Manufacturer:Intel UK price (as reviewed): TBC US price (as reviewed): $317 (ex tax)
After gawping at the performance of the quad-core, non-Hyper-Threaded Intel Core i5-2500K for a while, we turned our attention to the Core i7-2600K. This 3.4GHz quad-core, eight-thread CPU dominated the performance charts in all but the most multi-threaded of applications. Only in the Cinebench R11.5 and WPrime benchmarks was any CPU faster at stock speeds, with the six Hyper-Threaded cores of the i7-980X claiming the top spot. However, this CPU costs three times as much as the relatively modestly priced i7-2600K.
With a stock-speed overall Media Benchmark score of 2,080, we couldn’t wait to see how many benchmark records we could smash with an overclocked i7-2600K. Unfortunately, we couldn’t manage to get the same 4.9GHz overclock from the CPU as we could with the i5-2500K.
We wonder how many of these dies will retain their Hyper-Threading capabilities.
However, by using a CPU multiplier of 48x without touching the Base Clock, we could wrench 4.8GHz from it. For this, we used the same voltages and settings as we used with the i5-2500K. See How to Overclock an LGA1155 CPU for more details on how we overclocked all the CPUs on test.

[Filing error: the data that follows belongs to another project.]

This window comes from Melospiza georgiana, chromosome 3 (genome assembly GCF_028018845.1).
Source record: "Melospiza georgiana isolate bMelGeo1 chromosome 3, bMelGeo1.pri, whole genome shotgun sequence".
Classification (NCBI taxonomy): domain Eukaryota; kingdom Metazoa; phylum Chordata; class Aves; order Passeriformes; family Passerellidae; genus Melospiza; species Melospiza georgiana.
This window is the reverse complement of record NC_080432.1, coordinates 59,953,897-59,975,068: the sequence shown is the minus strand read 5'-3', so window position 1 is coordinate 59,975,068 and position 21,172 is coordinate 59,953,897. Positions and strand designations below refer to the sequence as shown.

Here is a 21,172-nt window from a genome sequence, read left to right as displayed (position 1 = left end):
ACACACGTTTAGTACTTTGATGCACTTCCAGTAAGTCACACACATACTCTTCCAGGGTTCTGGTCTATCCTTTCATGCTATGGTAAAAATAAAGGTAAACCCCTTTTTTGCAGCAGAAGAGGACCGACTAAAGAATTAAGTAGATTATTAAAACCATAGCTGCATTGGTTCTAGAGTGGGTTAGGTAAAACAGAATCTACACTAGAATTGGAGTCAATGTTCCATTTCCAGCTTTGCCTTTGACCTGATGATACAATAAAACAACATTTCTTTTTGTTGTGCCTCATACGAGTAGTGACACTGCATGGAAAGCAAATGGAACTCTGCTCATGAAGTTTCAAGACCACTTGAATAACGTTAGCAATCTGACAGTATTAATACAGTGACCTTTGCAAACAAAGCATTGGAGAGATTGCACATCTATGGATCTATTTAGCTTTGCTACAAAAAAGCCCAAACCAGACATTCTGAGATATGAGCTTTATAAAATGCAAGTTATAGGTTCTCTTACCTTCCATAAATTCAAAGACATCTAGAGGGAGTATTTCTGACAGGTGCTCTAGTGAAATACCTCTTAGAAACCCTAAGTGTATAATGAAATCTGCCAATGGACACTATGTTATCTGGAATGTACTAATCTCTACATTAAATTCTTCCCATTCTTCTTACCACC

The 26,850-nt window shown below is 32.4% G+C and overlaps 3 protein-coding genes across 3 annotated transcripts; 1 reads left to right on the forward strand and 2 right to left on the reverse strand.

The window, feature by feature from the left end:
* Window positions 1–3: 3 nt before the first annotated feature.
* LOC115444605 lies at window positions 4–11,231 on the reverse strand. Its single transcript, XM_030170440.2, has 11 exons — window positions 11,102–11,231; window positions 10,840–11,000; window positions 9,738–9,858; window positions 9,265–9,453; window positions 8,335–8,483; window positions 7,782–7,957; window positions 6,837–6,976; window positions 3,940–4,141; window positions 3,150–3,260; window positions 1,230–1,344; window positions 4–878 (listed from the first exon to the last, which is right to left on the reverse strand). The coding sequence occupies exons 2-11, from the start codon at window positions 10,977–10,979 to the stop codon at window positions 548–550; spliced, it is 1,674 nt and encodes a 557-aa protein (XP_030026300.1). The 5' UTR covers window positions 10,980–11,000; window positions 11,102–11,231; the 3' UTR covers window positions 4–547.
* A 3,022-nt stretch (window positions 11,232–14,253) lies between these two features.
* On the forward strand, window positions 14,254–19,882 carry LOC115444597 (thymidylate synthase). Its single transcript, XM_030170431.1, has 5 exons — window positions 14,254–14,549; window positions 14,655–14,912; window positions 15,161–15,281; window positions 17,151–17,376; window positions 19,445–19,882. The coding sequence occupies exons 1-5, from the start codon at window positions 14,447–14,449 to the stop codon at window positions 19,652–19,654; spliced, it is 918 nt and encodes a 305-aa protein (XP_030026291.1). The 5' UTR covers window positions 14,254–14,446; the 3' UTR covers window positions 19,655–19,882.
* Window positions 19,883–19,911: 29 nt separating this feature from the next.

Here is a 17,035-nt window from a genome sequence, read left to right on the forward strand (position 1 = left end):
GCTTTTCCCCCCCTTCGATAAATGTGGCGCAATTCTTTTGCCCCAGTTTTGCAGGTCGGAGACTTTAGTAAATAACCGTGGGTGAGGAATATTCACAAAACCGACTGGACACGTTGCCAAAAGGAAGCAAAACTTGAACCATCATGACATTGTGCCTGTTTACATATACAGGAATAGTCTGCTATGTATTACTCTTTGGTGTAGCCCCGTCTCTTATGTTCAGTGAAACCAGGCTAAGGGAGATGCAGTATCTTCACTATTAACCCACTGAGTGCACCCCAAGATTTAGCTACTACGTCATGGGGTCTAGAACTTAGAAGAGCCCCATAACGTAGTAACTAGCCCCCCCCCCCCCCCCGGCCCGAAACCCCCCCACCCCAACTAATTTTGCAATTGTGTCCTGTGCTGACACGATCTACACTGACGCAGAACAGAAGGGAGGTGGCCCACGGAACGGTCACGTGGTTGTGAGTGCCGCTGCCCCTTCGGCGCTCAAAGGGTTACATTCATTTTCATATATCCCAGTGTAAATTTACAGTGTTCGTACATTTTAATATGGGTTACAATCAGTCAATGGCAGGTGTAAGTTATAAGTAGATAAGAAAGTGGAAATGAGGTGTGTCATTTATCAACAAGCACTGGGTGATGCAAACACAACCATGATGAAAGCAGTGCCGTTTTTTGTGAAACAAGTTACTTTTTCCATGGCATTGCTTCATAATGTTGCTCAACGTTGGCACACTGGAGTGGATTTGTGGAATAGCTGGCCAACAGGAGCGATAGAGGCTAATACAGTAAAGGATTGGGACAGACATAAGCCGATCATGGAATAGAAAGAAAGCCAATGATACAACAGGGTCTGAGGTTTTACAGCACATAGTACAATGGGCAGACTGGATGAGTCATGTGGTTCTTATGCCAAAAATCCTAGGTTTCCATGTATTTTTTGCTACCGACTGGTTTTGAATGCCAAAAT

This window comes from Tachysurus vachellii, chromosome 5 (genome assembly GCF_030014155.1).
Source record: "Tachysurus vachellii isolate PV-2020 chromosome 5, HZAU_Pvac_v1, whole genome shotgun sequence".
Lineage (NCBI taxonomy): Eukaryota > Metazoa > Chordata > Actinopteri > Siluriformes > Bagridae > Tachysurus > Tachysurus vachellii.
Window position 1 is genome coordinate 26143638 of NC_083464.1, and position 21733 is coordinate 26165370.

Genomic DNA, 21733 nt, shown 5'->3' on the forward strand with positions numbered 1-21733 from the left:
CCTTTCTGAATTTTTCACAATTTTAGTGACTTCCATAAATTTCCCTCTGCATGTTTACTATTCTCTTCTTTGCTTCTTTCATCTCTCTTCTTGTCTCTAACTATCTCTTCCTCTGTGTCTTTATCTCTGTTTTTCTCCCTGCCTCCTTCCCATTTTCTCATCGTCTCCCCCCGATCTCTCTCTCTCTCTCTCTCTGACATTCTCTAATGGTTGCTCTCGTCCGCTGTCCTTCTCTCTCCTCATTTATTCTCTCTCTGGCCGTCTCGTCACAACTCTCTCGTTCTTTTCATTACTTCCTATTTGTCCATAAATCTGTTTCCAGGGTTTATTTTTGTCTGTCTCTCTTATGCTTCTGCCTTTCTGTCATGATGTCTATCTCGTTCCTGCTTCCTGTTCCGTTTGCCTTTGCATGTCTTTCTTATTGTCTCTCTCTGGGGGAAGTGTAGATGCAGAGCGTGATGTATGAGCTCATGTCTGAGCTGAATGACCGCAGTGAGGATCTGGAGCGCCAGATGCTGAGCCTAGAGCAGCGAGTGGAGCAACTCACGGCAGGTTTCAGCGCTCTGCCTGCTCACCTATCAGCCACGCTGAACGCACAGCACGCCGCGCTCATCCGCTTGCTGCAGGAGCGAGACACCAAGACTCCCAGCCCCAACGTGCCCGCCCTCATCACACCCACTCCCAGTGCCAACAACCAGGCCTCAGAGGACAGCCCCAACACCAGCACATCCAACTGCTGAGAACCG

At 4.8GHz, the i7-2600K ripped through our Media Benchmarks, making us wince as it sailed past even a 4.4GHz i7-980X in our video encoding test (if only by 21 points). However, the extra frequency of the i5-2500K overclock gave it the lead in the image editing test, while the extra system bandwidth of its Base Clock-assisted overclock helped it to claim the top spot in the multi-tasking test.
When both K-series CPUs were overclocked, only a few points separated them, although both were 100 points faster than the 4.4GHz i7-980X, which was considerably faster than the previous-generation quad-cores and AMD’s latest 6-core CPU.
The extra frequency of the i5-2500K overclock helped it to be the fastest K-series CPU in Crysis with a minimum of 37fps rather than 42fps, but the i7-980X saved face by claiming the fastest minimum of 43fps.
The i7-2600K managed to wrestle its way to top place in X3, where its minimum of 79fps was 9fps faster than the 4.9GHz i5-2500K and 15fps faster than the i7-980X. We were again blown away by how little power the i7-2600K consumed, even when overclocked and overvolted – we saw a power draw of 234W during overclocking while the 4.4GHz i7-980X system drew 368W.
If you need the fastest possible PC for heavily multi-threaded applications, the Core i7-980X Extreme Edition makes a case for itself, as you can see in the Cinebench R11.5 tests. However, even in this professional-level application, the Core i7-2600K holds its own against a CPU that costs roughly three times as much.
Unless your work justifies buying the very best PC no matter the cost, the Core i7-2600K is all the CPU you'll need. It's excellent for everything from gaming to consumer-level media creation and encoding, and the low power consumption will give you a cooler, cheaper PC to build and run too.